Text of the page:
Lectures

Types of Non-Invasive Breast Cancer

by Carlo Raj, MD
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    00:01 Breast cancer, the way that we will organize this for you and at this point, I’m going to give you an organization that is very much relevant to your boards.

    00:10 Understand that real life clinical practice just keeps changing.

    00:15 At this point, you’re not going into pathology and you’re not going into OB-GYN specifically, right? But let’s make sure that you know the basics.

    00:26 We’ll begin with non-invasive breast cancer.

    00:29 This is malignancy.

    00:32 Our topic is in situs.

    00:35 "Dr. Raj, I thought in situ meant that it was dysplasia?" No.

    00:39 In situ means membrane intact.

    00:41 That’s why we call it non-invasive.

    00:44 Start again, breast cancer, non-invasive.

    00:48 These are in situs.

    00:50 After we discuss common in situs that you need to know, we’re then going to move into invasive.

    00:57 What does that mean? What’s been invaded? Good.

    01:01 The basement membrane.

    01:05 Non-invasive number one, ductal carcinoma in situ.

    01:09 So when you say ductal, what does that mean to you? You’re going from the nipple and you go into the lactiferous sinus and then you move through the major duct, the terminal duct and then lobule.

    01:20 You put all the ducts together and then the duct here, unfortunately, your female has developed breast cancer.

    01:26 Malignancy.

    01:27 It fills the duct lumen, arises from ductal hyperplasia.

    01:33 In fact, remember, you can have multiple hits, multifactorial.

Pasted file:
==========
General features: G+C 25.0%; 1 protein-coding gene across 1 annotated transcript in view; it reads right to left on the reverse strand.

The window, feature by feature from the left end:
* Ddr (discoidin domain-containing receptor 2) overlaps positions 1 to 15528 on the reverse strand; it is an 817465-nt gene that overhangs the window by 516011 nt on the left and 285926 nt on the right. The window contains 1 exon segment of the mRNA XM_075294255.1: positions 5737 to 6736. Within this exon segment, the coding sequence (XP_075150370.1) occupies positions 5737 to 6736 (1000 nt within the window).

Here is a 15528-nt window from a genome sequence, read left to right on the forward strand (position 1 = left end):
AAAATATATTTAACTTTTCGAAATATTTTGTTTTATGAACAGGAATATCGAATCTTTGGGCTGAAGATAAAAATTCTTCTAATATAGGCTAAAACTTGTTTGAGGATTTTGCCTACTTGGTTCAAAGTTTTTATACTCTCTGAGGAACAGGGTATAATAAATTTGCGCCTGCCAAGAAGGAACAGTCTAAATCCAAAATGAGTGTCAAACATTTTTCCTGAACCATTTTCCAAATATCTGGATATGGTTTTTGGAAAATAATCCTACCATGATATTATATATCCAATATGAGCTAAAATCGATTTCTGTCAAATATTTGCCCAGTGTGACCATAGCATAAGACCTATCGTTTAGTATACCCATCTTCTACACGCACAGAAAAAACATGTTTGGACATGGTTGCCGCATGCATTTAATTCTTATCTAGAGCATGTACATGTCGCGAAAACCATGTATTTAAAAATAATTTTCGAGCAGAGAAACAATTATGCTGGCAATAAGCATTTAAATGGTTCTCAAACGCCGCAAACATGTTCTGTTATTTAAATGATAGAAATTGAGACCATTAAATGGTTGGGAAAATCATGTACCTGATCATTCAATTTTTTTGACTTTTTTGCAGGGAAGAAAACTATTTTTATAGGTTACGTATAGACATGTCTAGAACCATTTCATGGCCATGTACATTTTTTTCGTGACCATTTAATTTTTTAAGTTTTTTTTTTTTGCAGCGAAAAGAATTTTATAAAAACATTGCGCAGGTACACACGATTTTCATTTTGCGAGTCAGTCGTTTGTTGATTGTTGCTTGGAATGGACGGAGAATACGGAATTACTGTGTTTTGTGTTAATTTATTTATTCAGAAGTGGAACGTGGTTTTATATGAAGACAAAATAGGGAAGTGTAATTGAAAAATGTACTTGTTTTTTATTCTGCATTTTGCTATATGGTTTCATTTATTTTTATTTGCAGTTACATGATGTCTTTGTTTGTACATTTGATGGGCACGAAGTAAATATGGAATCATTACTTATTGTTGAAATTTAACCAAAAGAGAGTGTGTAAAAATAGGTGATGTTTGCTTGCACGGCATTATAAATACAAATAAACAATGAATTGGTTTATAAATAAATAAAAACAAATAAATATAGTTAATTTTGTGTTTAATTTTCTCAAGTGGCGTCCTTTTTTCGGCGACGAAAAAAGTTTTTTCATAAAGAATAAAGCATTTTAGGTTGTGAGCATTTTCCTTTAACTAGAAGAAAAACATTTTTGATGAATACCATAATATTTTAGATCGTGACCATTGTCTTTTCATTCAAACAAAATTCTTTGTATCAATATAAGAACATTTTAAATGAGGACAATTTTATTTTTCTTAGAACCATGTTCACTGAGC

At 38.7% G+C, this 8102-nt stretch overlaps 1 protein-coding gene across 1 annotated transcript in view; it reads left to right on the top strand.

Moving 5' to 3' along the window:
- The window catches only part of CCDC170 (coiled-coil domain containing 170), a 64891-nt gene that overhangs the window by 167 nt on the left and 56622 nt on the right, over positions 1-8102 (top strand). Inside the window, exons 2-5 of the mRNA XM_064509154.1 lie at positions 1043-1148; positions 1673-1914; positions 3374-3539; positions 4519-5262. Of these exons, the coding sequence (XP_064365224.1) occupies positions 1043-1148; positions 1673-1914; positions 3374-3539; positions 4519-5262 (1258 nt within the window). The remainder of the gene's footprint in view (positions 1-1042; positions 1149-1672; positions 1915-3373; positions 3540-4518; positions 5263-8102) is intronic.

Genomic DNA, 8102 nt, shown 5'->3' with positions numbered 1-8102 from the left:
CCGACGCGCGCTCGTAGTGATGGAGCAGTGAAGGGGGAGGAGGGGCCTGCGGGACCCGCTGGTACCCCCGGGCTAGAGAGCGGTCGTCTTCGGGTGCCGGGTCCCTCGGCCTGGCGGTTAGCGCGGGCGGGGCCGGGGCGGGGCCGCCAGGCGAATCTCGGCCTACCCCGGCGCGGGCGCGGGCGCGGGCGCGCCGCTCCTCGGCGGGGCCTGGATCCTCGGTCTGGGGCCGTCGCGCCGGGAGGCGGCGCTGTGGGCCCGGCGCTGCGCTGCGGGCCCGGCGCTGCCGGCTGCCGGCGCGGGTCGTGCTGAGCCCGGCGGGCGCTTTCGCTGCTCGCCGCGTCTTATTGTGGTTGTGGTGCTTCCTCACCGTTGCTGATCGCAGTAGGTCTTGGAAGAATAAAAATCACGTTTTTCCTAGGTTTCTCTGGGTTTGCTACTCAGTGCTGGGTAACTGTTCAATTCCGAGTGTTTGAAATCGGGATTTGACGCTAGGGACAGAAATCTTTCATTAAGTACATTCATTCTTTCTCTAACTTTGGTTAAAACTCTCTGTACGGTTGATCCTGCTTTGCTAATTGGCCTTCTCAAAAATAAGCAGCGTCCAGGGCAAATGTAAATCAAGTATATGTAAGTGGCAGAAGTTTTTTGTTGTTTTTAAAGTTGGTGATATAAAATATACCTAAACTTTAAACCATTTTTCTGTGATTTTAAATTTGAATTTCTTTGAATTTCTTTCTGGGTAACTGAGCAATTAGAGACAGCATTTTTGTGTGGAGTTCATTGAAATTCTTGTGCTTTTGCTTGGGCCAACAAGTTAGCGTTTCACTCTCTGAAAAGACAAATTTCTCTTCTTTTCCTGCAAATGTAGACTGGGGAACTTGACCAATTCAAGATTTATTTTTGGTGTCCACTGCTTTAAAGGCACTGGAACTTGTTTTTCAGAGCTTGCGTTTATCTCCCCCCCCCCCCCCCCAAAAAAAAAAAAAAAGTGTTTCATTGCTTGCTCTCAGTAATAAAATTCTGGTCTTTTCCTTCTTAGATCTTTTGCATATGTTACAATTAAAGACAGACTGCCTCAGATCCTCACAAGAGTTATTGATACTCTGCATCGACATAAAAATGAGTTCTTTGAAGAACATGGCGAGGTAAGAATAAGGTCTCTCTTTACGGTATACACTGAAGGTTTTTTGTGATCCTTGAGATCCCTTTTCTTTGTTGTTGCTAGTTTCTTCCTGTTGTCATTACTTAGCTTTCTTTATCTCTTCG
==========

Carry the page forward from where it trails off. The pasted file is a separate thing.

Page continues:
01:37 Maybe BRCA-1, BRCA-2, maybe p53 might be involved, right? Or you could have your HER-2/neu so on and so forth.

    01:44 And you could have the hyperplasia, what is the most important histologic finding in hyperplasia? What makes you think that your patient’s going into cancer? Atypical.

    01:55 Here we go again.

    01:57 So you have endometrial hyperplasia, that could -- atypical, completely different.

    02:01 Uh-oh.

    02:02 Epithelial hyperplasia, part of your fibrocystic change, atypical.

    02:06 Uh-oh. Cancer.

    02:08 Ductal hyperplasia with atypia.

    02:11 Uh-oh. Cancer.

    02:14 Note here early malignancy without basement membrane rupture.

    02:18 So still intact.

    02:20 The most important or the one that you want to know as far as your ductal carcinoma in situ is a subtype known as comedocarcinoma.

    02:29 If you take a look at the histologic picture, you’ll notice that here the middle of it, it’s undergone necrosis.

    02:37 The central portion of your tumor has undergone necrosis, you call this comedocarcinoma.

    02:44 Ductal caseous necrosis.

    02:47 What does caseous mean to you? Yes.

    02:50 Increased enzymatic destruction, a subtype of ductal carcinoma in situ.

    02:55 This one, you definitely want to know.

    02:58 Our topic is non-invasive ductal carcinoma in situ, comedocarcinoma.


    About the Lecture

    The lecture Types of Non-Invasive Breast Cancer by Carlo Raj, MD is from the course Breast Disease.


    Included Quiz Questions

    1. It does not involve the basement membrane.
    2. It describes any dysplatic lesion.
    3. It is an invasive type of cancer.
    4. It always arises from ductal hyperplasia.
    5. It involves liquefactive necrosis.
    1. Caseous necrosis
    2. Liquefactive necrosis
    3. Fibroid necrosis
    4. Fat necrosis
    5. Coagulative necrosis

    Author of lecture Types of Non-Invasive Breast Cancer

     Carlo Raj, MD

    Carlo Raj, MD


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